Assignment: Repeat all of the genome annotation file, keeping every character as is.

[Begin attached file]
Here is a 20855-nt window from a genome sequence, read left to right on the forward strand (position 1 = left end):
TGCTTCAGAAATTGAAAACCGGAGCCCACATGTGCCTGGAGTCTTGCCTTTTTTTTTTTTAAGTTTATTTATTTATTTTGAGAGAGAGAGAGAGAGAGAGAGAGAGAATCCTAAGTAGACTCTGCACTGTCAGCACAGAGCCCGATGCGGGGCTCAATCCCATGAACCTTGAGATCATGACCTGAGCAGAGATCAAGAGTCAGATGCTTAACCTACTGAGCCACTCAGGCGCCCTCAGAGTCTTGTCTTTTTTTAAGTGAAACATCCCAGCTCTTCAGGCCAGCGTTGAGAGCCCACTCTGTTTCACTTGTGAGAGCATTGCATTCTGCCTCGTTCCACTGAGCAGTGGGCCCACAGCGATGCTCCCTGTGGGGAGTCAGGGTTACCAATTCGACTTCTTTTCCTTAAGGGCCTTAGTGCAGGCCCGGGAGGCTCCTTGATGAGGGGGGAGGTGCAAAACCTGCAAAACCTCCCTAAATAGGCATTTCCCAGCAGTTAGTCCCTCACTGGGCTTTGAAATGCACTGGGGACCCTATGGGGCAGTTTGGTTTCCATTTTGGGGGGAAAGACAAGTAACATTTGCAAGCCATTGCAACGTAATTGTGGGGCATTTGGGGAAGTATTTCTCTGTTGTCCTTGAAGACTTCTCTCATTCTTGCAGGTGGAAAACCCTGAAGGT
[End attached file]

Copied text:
Here is a 20855-nt window from a genome sequence, read left to right on the forward strand (position 1 = left end):
TGCTTCAGAAATTGAAAACCGGAGCCCACATGTGCCTGGAGTCTTGCCTTTTTTTTTTTTAAGTTTATTTATTTATTTTGAGAGAGAGAGAGAGAGAGAGAGAGAGAATCCTAAGTAGACTCTGCACTGTCAGCACAGAGCCCGATGCGGGGCTCAATCCCATGAACCTTGAGATCATGACCTGAGCAGAGATCAAGAGTCAGATGCTTAACCTACTGAGCCACTCAGGCGCCCTCAGAGTCTTGTCTTTTTTTAAGTGAAACATCCCAGCTCTTCAGGCCAGCGTTGAGAGCCCACTCTGTTTCACTTGTGAGAGCATTGCATTCTGCCTCGTTCCACTGAGCAGTGGGCCCACAGCGATGCTCCCTGTGGGGAGTCAGGGTTACCAATTCGACTTCTTTTCCTTAAGGGCCTTAGTGCAGGCCCGGGAGGCTCCTTGATGAGGGGGGAGGTGCAAAACCTGCAAAACCTCCCTAAATAGGCATTTCCCAGCAGTTAGTCCCTCACTGGGCTTTGAAATGCACTGGGGACCCTATGGGGCAGTTTGGTTTCCATTTTGGGGGGAAAGACAAGTAACATTTGCAAGCCATTGCAACGTAATTGTGGGGCATTTGGGGAAGTATTTCTCTGTTGTCCTTGAAGACTTCTCTCATTCTTGCAGGTGGAAAACCCTGAAGGT